Teaching STEM

STEM is the acronym for Science, Technology, Engineering, and Mathematics, and encompasses a vast array of subjects that fall into each of those terms. While it is almost impossible to list every discipline, some common STEM areas include: aerospace engineering, astrophysics, astronomy, biochemistry, biomechanics, chemical engineering, chemistry, civil engineering, computer science, mathematical biology, nanotechnology, neurobiology, nuclear physics, physics, and robotics, among many, many others. As evidenced by the multitude of disciplines, it’s clear that STEM fields affect virtually every component of our everyday lives.

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Today’s students are tomorrow’s leaders. Occupations in STEM-related careers are some of the fastest growing and best paid of the 21st century, and they often have the greatest potential for job growth. As America strives to keep up with the current and projected demand for STEM output, it is important that our country remains competitive in fields of science, technology, medicine, and all of the other STEM fields we have mentioned so far. The best way to ensure future success and longevity it is to make sure that American students are well versed in these subjects. Building a solid STEM foundation through a well-rounded curriculum is the best way to ensure that students are exposed to math, science, and technology throughout their educational career.

Students are extremely curious and impressionable, so instilling an interest at an early age could spark a lasting desire to pursue a career in any of these fields. By the time a student is ready to enter the workforce, they must have enough knowledge to make invaluable contributions to our nation’s STEM industries. It is also important that schools have an ample amount of teachers who are experts in STEM, and these subjects should always be considered as high demand subjects. Teachers who follow an alternative route to teacher certification are at an advantage to teach in a STEM field if they majored in one, or are transitioning from a STEM-related career. If you are interested in becoming a teacher and you have studied chemistry, biology, physics, calculus, engineering, or any other STEM subject, you will be a great asset to your school. (Administrators, you count too: many advanced degrees for education leadership focus on subjects in STEM, particularly education technology. Since administrators set the tone for schools and entire districts, it’s important that you care about advancing STEM awareness and proficiency too).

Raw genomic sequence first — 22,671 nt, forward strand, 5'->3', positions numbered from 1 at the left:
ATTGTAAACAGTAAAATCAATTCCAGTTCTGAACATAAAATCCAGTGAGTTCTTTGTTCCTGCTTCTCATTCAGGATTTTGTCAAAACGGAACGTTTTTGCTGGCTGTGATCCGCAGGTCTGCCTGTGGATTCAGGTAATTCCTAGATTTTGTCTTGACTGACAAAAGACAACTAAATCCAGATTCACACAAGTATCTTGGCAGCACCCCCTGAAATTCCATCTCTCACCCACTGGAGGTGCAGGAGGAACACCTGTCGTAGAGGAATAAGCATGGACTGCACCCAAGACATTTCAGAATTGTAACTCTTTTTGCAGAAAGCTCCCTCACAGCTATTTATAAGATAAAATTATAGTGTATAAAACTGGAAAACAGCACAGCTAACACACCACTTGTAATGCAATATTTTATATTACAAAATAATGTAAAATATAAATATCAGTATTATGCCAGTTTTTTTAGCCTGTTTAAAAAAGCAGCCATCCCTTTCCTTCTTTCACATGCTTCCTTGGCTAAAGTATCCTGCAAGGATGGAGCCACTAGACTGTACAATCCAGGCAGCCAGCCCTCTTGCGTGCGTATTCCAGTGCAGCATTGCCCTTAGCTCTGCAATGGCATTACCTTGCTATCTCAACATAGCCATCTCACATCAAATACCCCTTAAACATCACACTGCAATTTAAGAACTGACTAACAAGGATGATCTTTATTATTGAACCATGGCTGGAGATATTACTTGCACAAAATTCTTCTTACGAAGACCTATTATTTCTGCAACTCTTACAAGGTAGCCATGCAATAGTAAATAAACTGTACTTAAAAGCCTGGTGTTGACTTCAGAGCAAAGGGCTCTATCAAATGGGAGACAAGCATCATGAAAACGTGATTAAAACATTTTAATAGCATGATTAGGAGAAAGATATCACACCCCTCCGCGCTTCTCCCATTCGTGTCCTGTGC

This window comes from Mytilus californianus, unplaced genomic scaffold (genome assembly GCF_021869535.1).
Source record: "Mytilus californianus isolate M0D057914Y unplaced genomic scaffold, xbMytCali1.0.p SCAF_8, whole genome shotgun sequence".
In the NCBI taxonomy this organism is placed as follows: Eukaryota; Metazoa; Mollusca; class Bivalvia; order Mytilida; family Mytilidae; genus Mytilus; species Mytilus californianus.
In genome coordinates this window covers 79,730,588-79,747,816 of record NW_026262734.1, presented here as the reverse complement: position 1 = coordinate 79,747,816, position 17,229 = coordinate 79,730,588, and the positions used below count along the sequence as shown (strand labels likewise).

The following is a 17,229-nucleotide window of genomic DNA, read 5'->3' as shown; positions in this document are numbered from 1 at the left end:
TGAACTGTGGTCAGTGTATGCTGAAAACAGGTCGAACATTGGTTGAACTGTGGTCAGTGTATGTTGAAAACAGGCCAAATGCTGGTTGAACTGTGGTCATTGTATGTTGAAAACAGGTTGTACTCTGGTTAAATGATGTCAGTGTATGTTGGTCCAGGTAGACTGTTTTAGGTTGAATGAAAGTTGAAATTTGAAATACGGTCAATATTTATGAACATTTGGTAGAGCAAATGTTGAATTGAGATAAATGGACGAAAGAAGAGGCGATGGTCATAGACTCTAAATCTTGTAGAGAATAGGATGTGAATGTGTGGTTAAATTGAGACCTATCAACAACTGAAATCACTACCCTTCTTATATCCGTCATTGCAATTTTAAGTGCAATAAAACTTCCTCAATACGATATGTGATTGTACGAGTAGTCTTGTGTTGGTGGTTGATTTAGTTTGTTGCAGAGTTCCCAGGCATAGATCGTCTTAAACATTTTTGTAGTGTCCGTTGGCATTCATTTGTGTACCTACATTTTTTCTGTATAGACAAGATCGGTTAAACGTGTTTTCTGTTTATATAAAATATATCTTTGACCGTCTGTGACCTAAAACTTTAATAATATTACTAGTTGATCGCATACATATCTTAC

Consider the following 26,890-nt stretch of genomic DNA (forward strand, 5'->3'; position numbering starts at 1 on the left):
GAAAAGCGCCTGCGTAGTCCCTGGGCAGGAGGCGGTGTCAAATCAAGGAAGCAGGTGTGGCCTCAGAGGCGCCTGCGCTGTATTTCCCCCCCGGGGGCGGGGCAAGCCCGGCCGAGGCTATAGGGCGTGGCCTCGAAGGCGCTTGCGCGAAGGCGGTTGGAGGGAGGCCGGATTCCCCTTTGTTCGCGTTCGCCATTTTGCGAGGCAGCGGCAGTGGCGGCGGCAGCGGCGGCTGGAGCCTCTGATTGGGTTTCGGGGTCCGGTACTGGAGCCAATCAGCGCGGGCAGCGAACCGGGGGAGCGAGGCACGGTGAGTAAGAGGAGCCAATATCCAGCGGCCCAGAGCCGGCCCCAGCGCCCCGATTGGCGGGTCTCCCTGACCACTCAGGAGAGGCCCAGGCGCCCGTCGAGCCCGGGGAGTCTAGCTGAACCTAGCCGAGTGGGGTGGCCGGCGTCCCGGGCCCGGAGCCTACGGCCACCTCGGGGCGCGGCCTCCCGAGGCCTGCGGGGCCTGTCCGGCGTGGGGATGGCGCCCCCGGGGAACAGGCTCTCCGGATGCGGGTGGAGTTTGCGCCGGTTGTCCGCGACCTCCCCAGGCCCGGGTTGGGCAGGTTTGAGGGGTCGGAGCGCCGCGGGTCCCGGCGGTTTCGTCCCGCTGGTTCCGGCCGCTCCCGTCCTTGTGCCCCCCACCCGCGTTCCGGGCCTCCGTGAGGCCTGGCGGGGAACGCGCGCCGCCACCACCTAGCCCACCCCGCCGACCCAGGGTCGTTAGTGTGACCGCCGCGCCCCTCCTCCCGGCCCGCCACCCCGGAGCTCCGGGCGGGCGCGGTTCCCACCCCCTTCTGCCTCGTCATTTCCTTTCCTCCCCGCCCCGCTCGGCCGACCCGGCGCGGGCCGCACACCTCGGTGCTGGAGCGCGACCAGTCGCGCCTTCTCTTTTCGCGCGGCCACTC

PBS Teachers has an abundance of professional development resources to train educators on teaching STEM classes, as well as a useful STEM Resources Center for those who already teach STEM and are looking to further enrich their lessons.

We’ve put together an infographic highlighting the beginnings of the STEM focus in America, the decline in STEM interest, its recent resurgence as we strive for global competitive advantage through mastery of STEM research and education. The infographic below highlights the continued need for a serious focus on STEM teachers and STEM education:


Students begin studying science in elementary school and continue through high school and beyond. During elementary school, teaching science is not as specific or analytical as it is observational. Elementary school students will be introduced to the most basic aspects of biology, ecology, geology and astronomy through observation of the world around them and general readings. In middle school, students may begin studying biology, geology and astronomy to greater depth, but serious examination of science does not begin until high school. High school students are typically required to take focused classes in both biology and chemistry, with elections available in physics, geology, meteorology, astronomy and other fields.